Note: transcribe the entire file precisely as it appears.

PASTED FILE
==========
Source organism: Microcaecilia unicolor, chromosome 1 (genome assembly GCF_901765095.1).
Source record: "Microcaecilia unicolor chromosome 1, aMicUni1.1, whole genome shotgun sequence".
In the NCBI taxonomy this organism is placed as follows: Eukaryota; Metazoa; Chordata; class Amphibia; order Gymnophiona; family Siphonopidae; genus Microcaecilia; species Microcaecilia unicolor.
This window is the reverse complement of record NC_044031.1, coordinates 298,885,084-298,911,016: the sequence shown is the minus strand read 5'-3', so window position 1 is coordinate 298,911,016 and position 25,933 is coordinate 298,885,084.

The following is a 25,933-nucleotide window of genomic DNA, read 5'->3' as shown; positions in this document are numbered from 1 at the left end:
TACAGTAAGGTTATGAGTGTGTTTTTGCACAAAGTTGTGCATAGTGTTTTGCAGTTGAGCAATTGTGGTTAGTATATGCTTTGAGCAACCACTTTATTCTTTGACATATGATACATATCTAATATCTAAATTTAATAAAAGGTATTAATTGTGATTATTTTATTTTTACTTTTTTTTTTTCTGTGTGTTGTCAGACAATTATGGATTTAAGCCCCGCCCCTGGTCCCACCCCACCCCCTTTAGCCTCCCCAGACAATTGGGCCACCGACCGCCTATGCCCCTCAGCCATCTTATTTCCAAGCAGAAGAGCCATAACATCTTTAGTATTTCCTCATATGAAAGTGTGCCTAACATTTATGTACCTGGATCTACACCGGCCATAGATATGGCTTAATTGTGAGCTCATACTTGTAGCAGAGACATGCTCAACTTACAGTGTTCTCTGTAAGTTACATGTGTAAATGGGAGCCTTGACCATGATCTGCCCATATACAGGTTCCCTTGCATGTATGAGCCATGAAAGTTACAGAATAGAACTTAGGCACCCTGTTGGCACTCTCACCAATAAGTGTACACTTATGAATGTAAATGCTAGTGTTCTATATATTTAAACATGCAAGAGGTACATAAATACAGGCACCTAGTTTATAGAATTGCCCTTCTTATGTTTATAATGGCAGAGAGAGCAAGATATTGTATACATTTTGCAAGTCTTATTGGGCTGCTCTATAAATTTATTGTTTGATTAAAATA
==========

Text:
Source organism: Microcaecilia unicolor, chromosome 1 (genome assembly GCF_901765095.1).
Source record: "Microcaecilia unicolor chromosome 1, aMicUni1.1, whole genome shotgun sequence".
In the NCBI taxonomy this organism is placed as follows: Eukaryota; Metazoa; Chordata; class Amphibia; order Gymnophiona; family Siphonopidae; genus Microcaecilia; species Microcaecilia unicolor.
This window is the reverse complement of record NC_044031.1, coordinates 298,885,084-298,911,016: the sequence shown is the minus strand read 5'-3', so window position 1 is coordinate 298,911,016 and position 25,933 is coordinate 298,885,084.

The following is a 25,933-nucleotide window of genomic DNA, read 5'->3' as shown; positions in this document are numbered from 1 at the left end:
TACAGTAAGGTTATGAGTGTGTTTTTGCACAAAGTTGTGCATAGTGTTTTGCAGTTGAGCAATTGTGGTTAGTATATGCTTTGAGCAACCACTTTATTCTTTGACATATGATACATATCTAATATCTAAATTTAATAAAAGGTATTAATTGTGATTATTTTATTTTTACTTTTTTTTTTTCTGTGTGTTGTCAGACAATTATGGATTTAAGCCCCGCCCCTGGTCCCACCCCACCCCCTTTAGCCTCCCCAGACAATTGGGCCACCGACCGCCTATGCCCCTCAGCCATCTTATTTCCAAGCAGAAGAGCCATAACATCTTTAGTATTTCCTCATATGAAAGTGTGCCTAACATTTATGTACCTGGATCTACACCGGCCATAGATATGGCTTAATTGTGAGCTCATACTTGTAGCAGAGACATGCTCAACTTACAGTGTTCTCTGTAAGTTACATGTGTAAATGGGAGCCTTGACCATGATCTGCCCATATACAGGTTCCCTTGCATGTATGAGCCATGAAAGTTACAGAATAGAACTTAGGCACCCTGTTGGCACTCTCACCAATAAGTGTACACTTATGAATGTAAATGCTAGTGTTCTATATATTTAAACATGCAAGAGGTACATAAATACAGGCACCTAGTTTATAGAATTGCCCTTCTTATGTTTATAATGGCAGAGAGAGCAAGATATTGTATACATTTTGCAAGTCTTATTGGGCTGCTCTATAAATTTATTGTTTGATTAAAATA